So much of this day was just off. It was pouring for our walk to the train station in Nantes and I remained slightly soggy for hours until I was able to change at the hotel in the afternoon. Our ride to Montmarte didn’t improve my opinion of the Paris metro. The air not filled with other bodies was stuffy with body odors, and after wandering under the earth for what felt like three and three quarters miles in the seemingly endless white tiled exit tunnel, I finally emerged into an open-air market of sorts where one can purchase items that were liberated from the trash or nearby homes. This is not the Barbes/Rochechouart market but one nearby where you can buy, for instance, a remote control for a TV that is nowhere to be seen.
We stayed at Montmarte Mon Amour, a kitschy boutique hotel near the Basilique du Sacré-Cœur with a window that refused to close and where we were warned to avoid the Arc de Triomphe due to the yellow vest protests: noted.
Instead, we contemplated the number of stairs to Sacré-Cœur, the highest point in Paris, and elected to take the back road up the hill of rue du Chevalier de la Barre.
Basilique du Sacré-Cœur
I didn’t particularly care for my visit to Sacré-Cœur. It probably has a lot to do with my midwestern Protestant upbringing– indoctrinating a child with Sunday school every week plus mandatory weekly Wednesday evening confirmation class for three years plus two summers in a row of bible camp tends to make the lessons linger. It bothers me to see churches stuffed with riches while people are sleeping in those howling metro tunnels. It bothers me to see churches that charge you to light a candle or that have vending machines of medallions with the pope’s face on them (what is a graven image if not that?) even though I do recognize that having a constant stream of visitors flowing through your church is a different sort of business from being a non-famous church.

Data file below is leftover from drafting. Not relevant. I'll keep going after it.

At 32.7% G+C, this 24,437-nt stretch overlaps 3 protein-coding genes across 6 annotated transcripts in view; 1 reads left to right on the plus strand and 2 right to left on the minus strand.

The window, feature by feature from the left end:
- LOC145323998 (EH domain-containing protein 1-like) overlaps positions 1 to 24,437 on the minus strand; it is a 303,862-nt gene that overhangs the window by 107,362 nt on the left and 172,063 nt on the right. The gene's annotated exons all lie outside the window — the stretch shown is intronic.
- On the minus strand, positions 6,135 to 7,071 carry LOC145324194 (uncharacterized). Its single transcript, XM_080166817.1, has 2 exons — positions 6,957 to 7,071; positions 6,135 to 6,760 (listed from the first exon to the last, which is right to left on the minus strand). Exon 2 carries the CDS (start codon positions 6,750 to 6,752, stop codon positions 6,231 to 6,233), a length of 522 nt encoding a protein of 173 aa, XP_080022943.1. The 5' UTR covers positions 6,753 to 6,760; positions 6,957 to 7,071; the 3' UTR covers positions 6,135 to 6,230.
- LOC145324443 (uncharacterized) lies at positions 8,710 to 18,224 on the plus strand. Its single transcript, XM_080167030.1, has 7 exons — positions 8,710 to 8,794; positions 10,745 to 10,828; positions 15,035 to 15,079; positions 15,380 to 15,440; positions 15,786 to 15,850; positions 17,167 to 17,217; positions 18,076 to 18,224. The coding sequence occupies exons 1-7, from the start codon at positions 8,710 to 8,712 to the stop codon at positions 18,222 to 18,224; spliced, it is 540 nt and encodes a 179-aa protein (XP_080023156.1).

Around Sacré-Cœur were many aggressive street vendors selling light up Eiffel Towers and locks for a new fence for tourists to menace. We had a snack at nearby La Galette des Moulins and learned that while our train chugged out of the station in Nantes, protesters blocked the runway of the Nantes airport and tollooths throughout France. We learned about the vandalization of the Arc de Triomphe, the burning of an entire street of cars three miles away.
They look like they’re all blopping.
Rue du Mont Cenis Stairs
We had dinner at Pink Flamingo, where Jason promptly spilled nearly his entire beer and we shared one of the worst pizzas I’ve ever eaten. I feel like it had to have been an off pie; people consistently rave about this place online but the pizza I had was overwhelmed by thick, underbaked, slippery cheese.
It was one of those days where if I was at home, I would just call it a mediocre day and have it over with but since I was IN PARIS it feels like I have to pretend that the mediocrity was somehow meaningful, that I need to display gratitude because another in my place may have enjoyed it. But the only thing I was grateful for that day was the knowledge that the next morning, we’d be moving on to somewhere else.